For example, in my undergraduate days, the Left was very big on freedom of speech. The dictum attributed to Voltaire that he may not agree with what you say but would fight to the death for your right to say it was on every young revolutionary's lips. The counterculture largely won the debate back then, and the notion that speech, any speech, might be censored, that some ideas be suppressed, was roundly repudiated. My hirsute classmates shaved, got a haircut (or went bald), donned a tie and percolated upward through academic and governmental hierarchies.

Now these former zealots for free speech comprise much of the "establishment", but somewhere along the road to power many of them have forsaken their idealistic reverence for the intellectual values they cherished as youths. Today those who challenge the reigning orthodoxies are often shouted down, denied tenure, or fired from NPR, by some of the same people who condemned the establishment forty years ago for being closed-minded, intolerant, and dogmatic.

In the back of my mind during the conversation with my colleague was a post I had read just the day before about the reaction of an evolutionary biologist named Jerry Coyne to an essay in NewScientist. An evolutionist named Ken Bennett who has, like a lot of other biologists, grown skeptical of the ability of natural selection to work the magic the Darwinian faithful believe it capable of, voiced his doubts in the new NewScientist article. Bennett's deviation from the Darwinian consensus didn't sit well with Professor Coyne who rent his garments and, like a character straight out of Ray Bradbury's Fahrenheit 451, called for a boycott of NewScientist for the sin of publishing Professor Bennett's rather modest heresy.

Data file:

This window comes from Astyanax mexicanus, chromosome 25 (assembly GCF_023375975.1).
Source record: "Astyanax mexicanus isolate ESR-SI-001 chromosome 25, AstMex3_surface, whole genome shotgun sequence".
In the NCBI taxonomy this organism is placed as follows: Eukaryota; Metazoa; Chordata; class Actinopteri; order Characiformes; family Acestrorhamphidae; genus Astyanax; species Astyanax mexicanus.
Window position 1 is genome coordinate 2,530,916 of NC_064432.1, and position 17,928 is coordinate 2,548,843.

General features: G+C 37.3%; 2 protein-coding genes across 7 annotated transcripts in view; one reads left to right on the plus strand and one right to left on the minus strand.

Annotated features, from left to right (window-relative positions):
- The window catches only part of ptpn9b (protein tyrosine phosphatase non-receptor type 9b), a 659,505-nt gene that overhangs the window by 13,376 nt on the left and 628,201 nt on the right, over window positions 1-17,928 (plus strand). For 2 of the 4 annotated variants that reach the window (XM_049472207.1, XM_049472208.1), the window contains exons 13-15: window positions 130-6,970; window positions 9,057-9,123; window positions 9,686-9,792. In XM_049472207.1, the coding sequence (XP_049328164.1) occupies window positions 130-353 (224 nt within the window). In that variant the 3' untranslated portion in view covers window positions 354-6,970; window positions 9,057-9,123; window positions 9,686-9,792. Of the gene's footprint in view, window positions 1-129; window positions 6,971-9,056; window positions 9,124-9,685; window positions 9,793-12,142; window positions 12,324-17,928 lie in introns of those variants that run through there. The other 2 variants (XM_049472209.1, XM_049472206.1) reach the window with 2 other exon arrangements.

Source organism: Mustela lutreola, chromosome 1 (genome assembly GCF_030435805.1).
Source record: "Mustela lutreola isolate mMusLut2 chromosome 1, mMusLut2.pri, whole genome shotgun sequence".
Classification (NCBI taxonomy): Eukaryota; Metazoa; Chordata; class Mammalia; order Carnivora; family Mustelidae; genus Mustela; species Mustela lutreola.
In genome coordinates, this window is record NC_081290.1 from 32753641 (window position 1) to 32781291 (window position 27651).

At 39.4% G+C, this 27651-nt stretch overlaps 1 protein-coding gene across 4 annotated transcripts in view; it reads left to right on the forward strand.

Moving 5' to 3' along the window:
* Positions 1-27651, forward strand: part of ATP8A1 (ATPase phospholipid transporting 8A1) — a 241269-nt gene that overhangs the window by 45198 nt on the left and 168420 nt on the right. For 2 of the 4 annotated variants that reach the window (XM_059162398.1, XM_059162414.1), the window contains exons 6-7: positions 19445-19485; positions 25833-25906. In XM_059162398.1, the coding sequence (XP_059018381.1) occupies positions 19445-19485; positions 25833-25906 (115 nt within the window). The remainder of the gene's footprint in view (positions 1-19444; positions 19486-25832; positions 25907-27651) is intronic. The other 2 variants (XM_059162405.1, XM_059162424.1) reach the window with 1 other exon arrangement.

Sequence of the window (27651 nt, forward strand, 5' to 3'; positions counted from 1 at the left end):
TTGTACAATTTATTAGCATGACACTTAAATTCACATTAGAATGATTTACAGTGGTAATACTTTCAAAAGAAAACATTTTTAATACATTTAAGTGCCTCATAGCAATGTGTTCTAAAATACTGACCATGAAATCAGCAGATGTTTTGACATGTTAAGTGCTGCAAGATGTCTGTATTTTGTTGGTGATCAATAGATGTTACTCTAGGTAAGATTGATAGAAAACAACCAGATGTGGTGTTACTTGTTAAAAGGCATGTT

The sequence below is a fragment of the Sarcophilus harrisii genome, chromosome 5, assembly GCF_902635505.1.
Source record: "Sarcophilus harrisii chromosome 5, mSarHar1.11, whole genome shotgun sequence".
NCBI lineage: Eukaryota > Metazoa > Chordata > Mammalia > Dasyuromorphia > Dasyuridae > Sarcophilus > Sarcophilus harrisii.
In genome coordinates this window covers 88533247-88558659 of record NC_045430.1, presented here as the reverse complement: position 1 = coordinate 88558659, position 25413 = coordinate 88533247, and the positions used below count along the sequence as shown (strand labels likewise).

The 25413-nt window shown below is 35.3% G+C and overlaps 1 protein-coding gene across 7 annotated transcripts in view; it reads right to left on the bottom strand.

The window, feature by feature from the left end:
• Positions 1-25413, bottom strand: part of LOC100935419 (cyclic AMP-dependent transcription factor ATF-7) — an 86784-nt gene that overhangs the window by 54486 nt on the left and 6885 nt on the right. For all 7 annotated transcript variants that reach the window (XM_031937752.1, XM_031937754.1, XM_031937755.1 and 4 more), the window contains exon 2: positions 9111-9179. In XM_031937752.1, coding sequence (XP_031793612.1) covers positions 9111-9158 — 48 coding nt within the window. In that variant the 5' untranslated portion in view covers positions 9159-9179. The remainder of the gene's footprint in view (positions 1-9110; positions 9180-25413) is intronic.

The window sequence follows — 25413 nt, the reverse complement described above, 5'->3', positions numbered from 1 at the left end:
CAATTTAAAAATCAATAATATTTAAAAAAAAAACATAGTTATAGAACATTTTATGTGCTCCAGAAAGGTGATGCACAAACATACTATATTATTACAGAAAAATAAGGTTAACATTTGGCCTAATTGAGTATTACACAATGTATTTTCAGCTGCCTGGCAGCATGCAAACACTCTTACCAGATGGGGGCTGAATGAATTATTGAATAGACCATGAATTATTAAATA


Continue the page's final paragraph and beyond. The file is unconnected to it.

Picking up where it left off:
When biologists were fighting to get evolution taught in schools back in the 1920s they argued that students should be able to hear ideas that challenge their religious beliefs, that this is the best way to sharpen young minds, etc. Now that the Darwinian paradigm is solidly ensconced in the academy all that talk of open minds and the free exchange of ideas is discarded like used tissues. Now the orthodox faith must be preserved and protected at all costs, freedom to express and consider contrary opinions is no longer useful and must be snuffed out. Books and journals that carry those opinions must be burned, or at least their publishers should be driven out of business.

Somebody should send Mr. Coyne a copy of John Stuart Mill's classic work On Liberty, or at least this excerpt:
"When a creed becomes hereditary, and is received passively, not actively - when the mind is no longer compelled, in the same degree as when the creed was new, to exercise it's vital powers on the questions which its belief presents to it, there is a progressive tendency to ... give it a dull and torpid assent ... until it almost ceases to connect itself at all with the inner life of teh human being....The creed remains as it were outside the mind, incrusting and petrifying it against all other influences...manifesting its power by not suffering any fresh and living convictions to get in, but itself doing nothing for the mind or heart, except standing sentinel over them to keep them vacant."
You can read more about the brouhaha over Bennett's article at Telic Thoughts.

Friday, November 12, 2010

Bush Approved Waterboarding

We've talked about this topic in dozens of previous posts (as the results of typing the word "torture" into our search feature will show), but the release of former President George W. Bush's new book gives us occasion to bring it up again. Here's an excerpt from the Washington Post article on the book: